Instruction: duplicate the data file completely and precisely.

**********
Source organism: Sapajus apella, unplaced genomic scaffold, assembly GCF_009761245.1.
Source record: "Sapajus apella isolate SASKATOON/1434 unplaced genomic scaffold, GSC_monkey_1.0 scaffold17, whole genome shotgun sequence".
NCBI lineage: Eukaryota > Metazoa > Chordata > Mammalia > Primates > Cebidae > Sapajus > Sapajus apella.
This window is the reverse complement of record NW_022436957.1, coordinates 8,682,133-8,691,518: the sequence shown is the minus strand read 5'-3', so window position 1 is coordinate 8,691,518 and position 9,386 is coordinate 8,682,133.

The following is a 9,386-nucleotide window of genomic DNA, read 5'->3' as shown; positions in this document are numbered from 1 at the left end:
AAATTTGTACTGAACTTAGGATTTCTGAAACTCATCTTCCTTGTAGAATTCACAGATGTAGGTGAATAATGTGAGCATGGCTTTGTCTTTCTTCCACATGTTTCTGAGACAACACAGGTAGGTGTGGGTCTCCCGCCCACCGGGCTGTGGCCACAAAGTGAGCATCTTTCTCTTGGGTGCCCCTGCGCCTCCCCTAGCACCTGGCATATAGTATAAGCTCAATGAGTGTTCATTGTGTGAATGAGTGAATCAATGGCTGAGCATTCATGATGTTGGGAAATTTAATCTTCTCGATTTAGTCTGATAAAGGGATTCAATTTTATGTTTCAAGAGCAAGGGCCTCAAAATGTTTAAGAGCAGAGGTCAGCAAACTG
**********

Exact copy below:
Source organism: Sapajus apella, unplaced genomic scaffold, assembly GCF_009761245.1.
Source record: "Sapajus apella isolate SASKATOON/1434 unplaced genomic scaffold, GSC_monkey_1.0 scaffold17, whole genome shotgun sequence".
NCBI lineage: Eukaryota > Metazoa > Chordata > Mammalia > Primates > Cebidae > Sapajus > Sapajus apella.
This window is the reverse complement of record NW_022436957.1, coordinates 8,682,133-8,691,518: the sequence shown is the minus strand read 5'-3', so window position 1 is coordinate 8,691,518 and position 9,386 is coordinate 8,682,133.

The following is a 9,386-nucleotide window of genomic DNA, read 5'->3' as shown; positions in this document are numbered from 1 at the left end:
AAATTTGTACTGAACTTAGGATTTCTGAAACTCATCTTCCTTGTAGAATTCACAGATGTAGGTGAATAATGTGAGCATGGCTTTGTCTTTCTTCCACATGTTTCTGAGACAACACAGGTAGGTGTGGGTCTCCCGCCCACCGGGCTGTGGCCACAAAGTGAGCATCTTTCTCTTGGGTGCCCCTGCGCCTCCCCTAGCACCTGGCATATAGTATAAGCTCAATGAGTGTTCATTGTGTGAATGAGTGAATCAATGGCTGAGCATTCATGATGTTGGGAAATTTAATCTTCTCGATTTAGTCTGATAAAGGGATTCAATTTTATGTTTCAAGAGCAAGGGCCTCAAAATGTTTAAGAGCAGAGGTCAGCAAACTG